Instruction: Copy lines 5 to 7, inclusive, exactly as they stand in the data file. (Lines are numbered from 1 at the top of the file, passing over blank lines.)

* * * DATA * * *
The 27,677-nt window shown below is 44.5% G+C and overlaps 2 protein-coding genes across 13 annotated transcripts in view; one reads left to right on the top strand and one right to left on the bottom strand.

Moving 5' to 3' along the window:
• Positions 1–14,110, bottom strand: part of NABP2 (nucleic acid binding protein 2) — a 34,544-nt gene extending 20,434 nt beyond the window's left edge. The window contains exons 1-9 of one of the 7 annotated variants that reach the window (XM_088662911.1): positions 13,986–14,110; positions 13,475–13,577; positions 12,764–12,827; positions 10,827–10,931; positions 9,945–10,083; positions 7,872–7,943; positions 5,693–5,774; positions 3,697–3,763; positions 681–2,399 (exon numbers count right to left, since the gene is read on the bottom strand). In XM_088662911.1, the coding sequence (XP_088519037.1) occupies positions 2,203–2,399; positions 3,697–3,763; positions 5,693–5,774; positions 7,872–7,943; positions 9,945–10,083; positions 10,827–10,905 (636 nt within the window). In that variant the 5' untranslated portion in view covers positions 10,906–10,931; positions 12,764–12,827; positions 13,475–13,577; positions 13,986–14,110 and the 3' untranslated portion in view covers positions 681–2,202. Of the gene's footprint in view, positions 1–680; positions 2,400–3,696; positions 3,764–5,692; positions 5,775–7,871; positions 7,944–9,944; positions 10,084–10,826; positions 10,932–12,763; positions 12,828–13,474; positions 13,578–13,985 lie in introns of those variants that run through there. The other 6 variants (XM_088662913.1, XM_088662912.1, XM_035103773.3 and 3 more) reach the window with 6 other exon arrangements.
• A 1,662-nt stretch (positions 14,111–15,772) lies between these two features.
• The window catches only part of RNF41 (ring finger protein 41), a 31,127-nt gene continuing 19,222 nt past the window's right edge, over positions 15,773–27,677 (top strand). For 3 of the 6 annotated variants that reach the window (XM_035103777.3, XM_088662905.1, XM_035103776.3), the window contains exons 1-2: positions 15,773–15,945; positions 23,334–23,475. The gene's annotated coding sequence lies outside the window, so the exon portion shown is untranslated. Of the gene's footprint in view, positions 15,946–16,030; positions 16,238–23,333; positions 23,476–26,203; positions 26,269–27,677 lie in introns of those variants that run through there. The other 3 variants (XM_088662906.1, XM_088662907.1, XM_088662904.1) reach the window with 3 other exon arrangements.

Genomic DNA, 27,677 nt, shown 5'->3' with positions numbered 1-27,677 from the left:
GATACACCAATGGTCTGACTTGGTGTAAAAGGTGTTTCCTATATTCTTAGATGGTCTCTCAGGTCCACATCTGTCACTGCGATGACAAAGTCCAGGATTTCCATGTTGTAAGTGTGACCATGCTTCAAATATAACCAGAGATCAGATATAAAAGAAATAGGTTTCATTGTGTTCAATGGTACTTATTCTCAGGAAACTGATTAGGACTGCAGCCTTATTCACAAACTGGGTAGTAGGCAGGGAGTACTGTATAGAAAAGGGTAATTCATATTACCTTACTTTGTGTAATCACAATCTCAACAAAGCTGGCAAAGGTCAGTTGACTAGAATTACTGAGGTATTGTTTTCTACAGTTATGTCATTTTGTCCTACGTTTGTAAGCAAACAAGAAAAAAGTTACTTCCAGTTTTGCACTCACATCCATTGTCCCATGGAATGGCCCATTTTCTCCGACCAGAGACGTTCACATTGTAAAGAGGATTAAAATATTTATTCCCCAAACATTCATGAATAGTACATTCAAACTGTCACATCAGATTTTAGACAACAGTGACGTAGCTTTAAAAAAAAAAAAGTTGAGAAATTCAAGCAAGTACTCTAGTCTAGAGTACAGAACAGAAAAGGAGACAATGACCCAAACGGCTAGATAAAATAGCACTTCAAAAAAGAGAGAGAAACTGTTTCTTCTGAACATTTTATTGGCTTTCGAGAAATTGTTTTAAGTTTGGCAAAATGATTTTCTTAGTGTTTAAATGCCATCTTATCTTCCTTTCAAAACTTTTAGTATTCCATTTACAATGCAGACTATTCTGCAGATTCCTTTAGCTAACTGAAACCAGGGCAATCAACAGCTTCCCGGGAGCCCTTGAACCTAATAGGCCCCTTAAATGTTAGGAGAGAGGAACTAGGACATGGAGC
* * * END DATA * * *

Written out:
• The window catches only part of RNF41 (ring finger protein 41), a 31,127-nt gene continuing 19,222 nt past the window's right edge, over positions 15,773–27,677 (top strand). For 3 of the 6 annotated variants that reach the window (XM_035103777.3, XM_088662905.1, XM_035103776.3), the window contains exons 1-2: positions 15,773–15,945; positions 23,334–23,475. The gene's annotated coding sequence lies outside the window, so the exon portion shown is untranslated. Of the gene's footprint in view, positions 15,946–16,030; positions 16,238–23,333; positions 23,476–26,203; positions 26,269–27,677 lie in introns of those variants that run through there. The other 3 variants (XM_088662906.1, XM_088662907.1, XM_088662904.1) reach the window with 3 other exon arrangements.

Genomic DNA, 27,677 nt, shown 5'->3' with positions numbered 1-27,677 from the left:
GATACACCAATGGTCTGACTTGGTGTAAAAGGTGTTTCCTATATTCTTAGATGGTCTCTCAGGTCCACATCTGTCACTGCGATGACAAAGTCCAGGATTTCCATGTTGTAAGTGTGACCATGCTTCAAATATAACCAGAGATCAGATATAAAAGAAATAGGTTTCATTGTGTTCAATGGTACTTATTCTCAGGAAACTGATTAGGACTGCAGCCTTATTCACAAACTGGGTAGTAGGCAGGGAGTACTGTATAGAAAAGGGTAATTCATATTACCTTACTTTGTGTAATCACAATCTCAACAAAGCTGGCAAAGGTCAGTTGACTAGAATTACTGAGGTATTGTTTTCTACAGTTATGTCATTTTGTCCTACGTTTGTAAGCAAACAAGAAAAAAGTTACTTCCAGTTTTGCACTCACATCCATTGTCCCATGGAATGGCCCATTTTCTCCGACCAGAGACGTTCACATTGTAAAGAGGATTAAAATATTTATTCCCCAAACATTCATGAATAGTACATTCAAACTGTCACATCAGATTTTAGACAACAGTGACGTAGCTTTAAAAAAAAAAAAGTTGAGAAATTCAAGCAAGTACTCTAGTCTAGAGTACAGAACAGAAAAGGAGACAATGACCCAAACGGCTAGATAAAATAGCACTTCAAAAAAGAGAGAGAAACTGTTTCTTCTGAACATTTTATTGGCTTTCGAGAAATTGTTTTAAGTTTGGCAAAATGATTTTCTTAGTGTTTAAATGCCATCTTATCTTCCTTTCAAAACTTTTAGTATTCCATTTACAATGCAGACTATTCTGCAGATTCCTTTAGCTAACTGAAACCAGGGCAATCAACAGCTTCCCGGGAGCCCTTGAACCTAATAGGCCCCTTAAATGTTAGGAGAGAGGAACTAGGACATGGAGC